Having said that, it is not always clear that the gaming company would have absolute say over the games economy or in-game characters' possessions. There are also legal cases where gamers could have an upper hand but I side-tracked.

From an ethical perspective, there are many views about why such RMT should or should not be allowed. Gamers argued that using real life money to power level or get in-game gold / items is not fair to others who have grind their way through to the higher levels or more in-game wealth. While there are also players who said that having the option to 'trade' gold and items among players in the game as an option, means there is an implicit agreement for players to do as they wish with their in-game items. The former group may at times target 'gold farmers' in the game and disturb their 'gold farming'. This Wiki article has a fair bit of description about farming and the reasons why it is a viable business. Picture from a site selling WoW gold shown below.

One downside of such trade is the possibility of fraud, and it is difficult to catch fraud on such online games platform. Would blog about it soon.

Online Games Economy - Part 1

Players of online games, especially the MMORPG types, would recognise that there is some form of economy among players. While there could some non-player characters in the game which act as shopkeepers, there is still some form of trade among players for the simple reason that each player could possess items of sort that are more valuable to other players. trade may also take the form of service, where a player performs some action in exchange for gold, items or other services.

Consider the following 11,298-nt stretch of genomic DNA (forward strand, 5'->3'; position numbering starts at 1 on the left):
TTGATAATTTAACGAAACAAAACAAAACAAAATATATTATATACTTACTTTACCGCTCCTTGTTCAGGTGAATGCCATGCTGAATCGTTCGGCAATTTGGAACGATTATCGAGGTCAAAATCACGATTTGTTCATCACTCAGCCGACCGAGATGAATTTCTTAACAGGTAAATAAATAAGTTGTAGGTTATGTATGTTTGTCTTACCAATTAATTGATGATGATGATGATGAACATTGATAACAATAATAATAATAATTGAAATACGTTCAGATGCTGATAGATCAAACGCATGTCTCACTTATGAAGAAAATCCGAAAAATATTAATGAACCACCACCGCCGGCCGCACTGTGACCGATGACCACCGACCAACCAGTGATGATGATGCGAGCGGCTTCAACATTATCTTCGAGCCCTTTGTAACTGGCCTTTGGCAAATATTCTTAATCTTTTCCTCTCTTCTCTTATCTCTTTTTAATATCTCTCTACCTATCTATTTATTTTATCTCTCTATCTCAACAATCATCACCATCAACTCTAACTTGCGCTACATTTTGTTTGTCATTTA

Such trade among could be done via facilitation, example, an auction house in the World of Warcraft, or via provision of a market place, e.g. the Free Market in Maplestory where players could set up their own shop. More basic function of a trade among player would be the offer of trade goods that are announced to other players, e.g. the marketplace function of Travian (browser game). Travian picture shown below.

The interesting thing about such in-game trade is that it is almost like a free economy, where the price of an item / service fluctuates wildly in response to supply and demand. Weekend prices of items in the game of World of Warcraft could vary significantly from the weekday prices. This resulted in people doing arbitrage, i.e. buying of the items when the price is low, for re-sale at other times. Picture of the WoW auction house shown below. Third-party software like Auctioneer could be used to track the prices and calculate profitability.